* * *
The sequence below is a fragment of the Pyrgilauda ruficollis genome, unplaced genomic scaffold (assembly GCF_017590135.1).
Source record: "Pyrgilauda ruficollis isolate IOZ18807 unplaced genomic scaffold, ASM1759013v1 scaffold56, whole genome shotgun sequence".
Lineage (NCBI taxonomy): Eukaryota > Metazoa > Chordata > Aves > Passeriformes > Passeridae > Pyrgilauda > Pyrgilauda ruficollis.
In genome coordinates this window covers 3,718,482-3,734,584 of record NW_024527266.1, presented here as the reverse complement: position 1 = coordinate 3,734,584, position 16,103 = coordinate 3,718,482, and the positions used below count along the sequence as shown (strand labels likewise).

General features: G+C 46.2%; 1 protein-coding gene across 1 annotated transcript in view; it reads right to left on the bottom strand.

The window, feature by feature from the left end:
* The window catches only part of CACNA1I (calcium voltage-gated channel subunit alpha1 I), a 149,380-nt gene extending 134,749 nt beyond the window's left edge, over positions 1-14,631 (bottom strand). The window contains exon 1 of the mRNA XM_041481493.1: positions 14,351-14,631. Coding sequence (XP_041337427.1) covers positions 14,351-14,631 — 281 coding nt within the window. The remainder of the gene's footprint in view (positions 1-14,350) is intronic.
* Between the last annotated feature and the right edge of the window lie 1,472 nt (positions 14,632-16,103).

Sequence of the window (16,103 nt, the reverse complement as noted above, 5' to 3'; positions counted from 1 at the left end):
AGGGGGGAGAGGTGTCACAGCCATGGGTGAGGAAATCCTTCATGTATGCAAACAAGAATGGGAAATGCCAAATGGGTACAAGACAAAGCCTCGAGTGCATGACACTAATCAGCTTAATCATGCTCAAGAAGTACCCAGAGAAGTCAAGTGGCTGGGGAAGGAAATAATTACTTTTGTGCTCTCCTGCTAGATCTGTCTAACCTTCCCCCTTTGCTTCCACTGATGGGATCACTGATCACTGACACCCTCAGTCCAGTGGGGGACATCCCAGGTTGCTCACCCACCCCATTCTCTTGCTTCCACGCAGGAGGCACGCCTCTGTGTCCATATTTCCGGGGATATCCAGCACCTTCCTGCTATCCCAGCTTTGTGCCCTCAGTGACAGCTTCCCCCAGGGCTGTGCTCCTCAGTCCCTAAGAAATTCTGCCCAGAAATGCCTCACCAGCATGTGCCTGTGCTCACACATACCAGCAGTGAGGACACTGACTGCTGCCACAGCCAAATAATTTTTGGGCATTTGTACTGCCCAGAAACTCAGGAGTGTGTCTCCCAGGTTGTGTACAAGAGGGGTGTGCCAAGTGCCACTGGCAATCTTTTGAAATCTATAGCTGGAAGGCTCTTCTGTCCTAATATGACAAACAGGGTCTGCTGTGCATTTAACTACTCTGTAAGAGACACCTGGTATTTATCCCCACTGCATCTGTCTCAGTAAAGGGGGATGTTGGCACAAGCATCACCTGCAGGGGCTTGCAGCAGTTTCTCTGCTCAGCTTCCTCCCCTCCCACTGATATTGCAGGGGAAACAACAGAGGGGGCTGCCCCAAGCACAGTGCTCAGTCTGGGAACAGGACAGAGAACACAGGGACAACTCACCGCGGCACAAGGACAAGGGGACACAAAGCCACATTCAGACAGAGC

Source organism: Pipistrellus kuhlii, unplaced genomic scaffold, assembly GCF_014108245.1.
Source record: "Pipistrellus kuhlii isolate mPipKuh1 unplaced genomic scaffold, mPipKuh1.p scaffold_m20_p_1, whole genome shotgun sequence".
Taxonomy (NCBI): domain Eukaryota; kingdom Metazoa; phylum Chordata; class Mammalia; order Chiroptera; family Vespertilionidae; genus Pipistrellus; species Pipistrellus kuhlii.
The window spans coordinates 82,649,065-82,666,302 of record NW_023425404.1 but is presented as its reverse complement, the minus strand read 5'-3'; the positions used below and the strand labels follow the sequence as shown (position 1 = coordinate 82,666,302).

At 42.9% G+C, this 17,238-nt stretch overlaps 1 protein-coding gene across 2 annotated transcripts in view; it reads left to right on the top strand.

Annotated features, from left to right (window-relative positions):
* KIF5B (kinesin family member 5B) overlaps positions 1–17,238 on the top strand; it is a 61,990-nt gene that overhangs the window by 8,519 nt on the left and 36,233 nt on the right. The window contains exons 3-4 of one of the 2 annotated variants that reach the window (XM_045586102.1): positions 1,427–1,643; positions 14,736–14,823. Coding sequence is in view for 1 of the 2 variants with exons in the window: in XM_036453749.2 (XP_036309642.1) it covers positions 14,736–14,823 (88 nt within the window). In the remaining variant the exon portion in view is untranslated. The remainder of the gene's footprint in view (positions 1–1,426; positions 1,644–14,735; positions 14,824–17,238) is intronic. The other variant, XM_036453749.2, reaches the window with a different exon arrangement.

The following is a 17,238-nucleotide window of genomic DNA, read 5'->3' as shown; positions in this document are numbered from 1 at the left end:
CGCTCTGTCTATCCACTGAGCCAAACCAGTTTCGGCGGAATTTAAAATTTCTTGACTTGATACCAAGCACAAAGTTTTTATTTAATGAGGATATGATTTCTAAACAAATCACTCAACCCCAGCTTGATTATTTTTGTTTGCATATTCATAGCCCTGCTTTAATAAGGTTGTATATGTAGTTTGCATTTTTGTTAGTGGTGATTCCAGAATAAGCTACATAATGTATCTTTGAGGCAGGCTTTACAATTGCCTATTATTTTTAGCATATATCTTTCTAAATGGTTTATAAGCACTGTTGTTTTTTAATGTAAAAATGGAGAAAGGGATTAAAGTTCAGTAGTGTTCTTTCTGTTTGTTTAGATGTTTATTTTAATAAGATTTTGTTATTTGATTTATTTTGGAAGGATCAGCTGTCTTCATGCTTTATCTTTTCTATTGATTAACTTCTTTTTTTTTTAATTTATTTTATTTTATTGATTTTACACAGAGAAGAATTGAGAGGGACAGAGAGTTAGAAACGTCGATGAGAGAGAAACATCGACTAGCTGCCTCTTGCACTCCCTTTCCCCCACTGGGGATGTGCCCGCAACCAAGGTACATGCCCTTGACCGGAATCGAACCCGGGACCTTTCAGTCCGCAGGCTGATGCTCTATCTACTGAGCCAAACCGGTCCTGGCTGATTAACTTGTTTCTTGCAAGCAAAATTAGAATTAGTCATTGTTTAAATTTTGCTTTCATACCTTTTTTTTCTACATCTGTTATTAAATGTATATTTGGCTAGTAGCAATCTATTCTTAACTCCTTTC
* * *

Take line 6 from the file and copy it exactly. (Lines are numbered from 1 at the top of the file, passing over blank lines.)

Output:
The window, feature by feature from the left end: